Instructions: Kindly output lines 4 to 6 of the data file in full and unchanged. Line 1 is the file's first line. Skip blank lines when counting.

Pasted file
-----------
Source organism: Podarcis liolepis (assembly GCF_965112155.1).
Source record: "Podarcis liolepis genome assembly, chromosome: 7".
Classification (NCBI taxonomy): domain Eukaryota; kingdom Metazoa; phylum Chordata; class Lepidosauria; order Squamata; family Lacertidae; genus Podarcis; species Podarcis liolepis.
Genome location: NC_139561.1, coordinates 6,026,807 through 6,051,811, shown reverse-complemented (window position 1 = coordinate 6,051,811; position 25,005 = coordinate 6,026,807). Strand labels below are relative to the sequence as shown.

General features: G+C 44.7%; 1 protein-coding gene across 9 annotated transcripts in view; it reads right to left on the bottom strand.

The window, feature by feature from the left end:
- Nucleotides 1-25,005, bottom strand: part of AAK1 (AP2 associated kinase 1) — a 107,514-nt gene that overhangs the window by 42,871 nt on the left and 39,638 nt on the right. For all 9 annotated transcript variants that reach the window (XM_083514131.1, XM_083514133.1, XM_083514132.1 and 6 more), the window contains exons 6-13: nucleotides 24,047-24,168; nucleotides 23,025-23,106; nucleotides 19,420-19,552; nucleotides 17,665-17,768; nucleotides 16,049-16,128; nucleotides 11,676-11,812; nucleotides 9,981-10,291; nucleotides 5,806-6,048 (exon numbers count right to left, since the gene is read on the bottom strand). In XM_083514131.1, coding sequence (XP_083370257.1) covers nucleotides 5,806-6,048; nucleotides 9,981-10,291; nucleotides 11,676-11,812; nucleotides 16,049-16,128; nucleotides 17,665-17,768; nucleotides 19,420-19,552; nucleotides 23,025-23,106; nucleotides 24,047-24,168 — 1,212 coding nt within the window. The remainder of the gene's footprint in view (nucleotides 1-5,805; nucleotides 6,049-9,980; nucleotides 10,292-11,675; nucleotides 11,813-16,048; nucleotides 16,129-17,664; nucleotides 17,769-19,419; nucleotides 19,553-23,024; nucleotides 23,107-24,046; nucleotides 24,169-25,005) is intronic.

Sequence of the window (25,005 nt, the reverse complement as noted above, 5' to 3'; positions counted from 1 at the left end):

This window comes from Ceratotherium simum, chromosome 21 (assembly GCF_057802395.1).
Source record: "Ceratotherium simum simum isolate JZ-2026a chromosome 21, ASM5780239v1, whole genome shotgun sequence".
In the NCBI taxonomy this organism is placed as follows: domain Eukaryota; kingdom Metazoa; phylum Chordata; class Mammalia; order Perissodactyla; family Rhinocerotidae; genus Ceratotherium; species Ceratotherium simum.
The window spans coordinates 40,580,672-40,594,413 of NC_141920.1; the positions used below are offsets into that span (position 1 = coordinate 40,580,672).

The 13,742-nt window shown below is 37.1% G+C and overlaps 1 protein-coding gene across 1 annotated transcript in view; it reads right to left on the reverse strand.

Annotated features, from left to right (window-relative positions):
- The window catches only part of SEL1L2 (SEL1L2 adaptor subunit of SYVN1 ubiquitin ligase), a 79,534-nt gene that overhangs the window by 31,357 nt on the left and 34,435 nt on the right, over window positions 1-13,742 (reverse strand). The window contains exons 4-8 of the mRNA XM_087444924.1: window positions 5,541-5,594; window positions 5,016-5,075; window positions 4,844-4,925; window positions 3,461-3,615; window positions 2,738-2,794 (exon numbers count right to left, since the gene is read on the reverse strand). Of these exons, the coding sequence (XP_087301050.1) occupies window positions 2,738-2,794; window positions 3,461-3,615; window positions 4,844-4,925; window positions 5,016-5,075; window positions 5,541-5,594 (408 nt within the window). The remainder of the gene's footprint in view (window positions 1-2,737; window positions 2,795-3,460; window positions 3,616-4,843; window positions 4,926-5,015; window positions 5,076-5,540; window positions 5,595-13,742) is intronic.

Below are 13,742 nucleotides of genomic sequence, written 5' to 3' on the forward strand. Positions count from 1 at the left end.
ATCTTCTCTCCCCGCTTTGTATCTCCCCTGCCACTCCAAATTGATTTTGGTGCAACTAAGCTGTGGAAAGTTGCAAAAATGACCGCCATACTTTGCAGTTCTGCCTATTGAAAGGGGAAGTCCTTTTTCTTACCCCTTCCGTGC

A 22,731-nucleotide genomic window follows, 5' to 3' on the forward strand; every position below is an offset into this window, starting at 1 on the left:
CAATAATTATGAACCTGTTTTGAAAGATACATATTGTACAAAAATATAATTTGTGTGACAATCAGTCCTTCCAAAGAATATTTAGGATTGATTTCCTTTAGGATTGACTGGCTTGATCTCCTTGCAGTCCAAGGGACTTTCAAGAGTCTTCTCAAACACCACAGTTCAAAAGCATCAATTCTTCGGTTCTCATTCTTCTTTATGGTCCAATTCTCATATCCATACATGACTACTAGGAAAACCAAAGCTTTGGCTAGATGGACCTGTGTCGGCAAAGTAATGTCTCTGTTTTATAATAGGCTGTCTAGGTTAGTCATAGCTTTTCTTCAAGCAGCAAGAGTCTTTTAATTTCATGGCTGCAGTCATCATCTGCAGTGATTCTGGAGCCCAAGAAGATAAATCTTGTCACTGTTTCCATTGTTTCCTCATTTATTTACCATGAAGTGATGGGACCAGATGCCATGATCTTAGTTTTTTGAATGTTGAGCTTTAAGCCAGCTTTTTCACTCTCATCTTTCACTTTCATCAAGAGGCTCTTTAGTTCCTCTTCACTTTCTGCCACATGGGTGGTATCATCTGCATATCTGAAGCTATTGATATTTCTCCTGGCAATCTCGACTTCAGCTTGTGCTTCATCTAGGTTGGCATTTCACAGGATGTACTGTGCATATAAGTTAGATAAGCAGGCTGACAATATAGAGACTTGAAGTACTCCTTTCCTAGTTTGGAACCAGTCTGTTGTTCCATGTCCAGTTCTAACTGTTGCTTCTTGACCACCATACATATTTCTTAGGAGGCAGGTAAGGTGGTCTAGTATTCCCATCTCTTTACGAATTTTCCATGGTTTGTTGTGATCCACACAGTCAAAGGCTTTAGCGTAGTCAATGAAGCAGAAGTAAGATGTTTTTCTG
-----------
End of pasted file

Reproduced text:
Genome location: NC_139561.1, coordinates 6,026,807 through 6,051,811, shown reverse-complemented (window position 1 = coordinate 6,051,811; position 25,005 = coordinate 6,026,807). Strand labels below are relative to the sequence as shown.

General features: G+C 44.7%; 1 protein-coding gene across 9 annotated transcripts in view; it reads right to left on the bottom strand.

The window, feature by feature from the left end: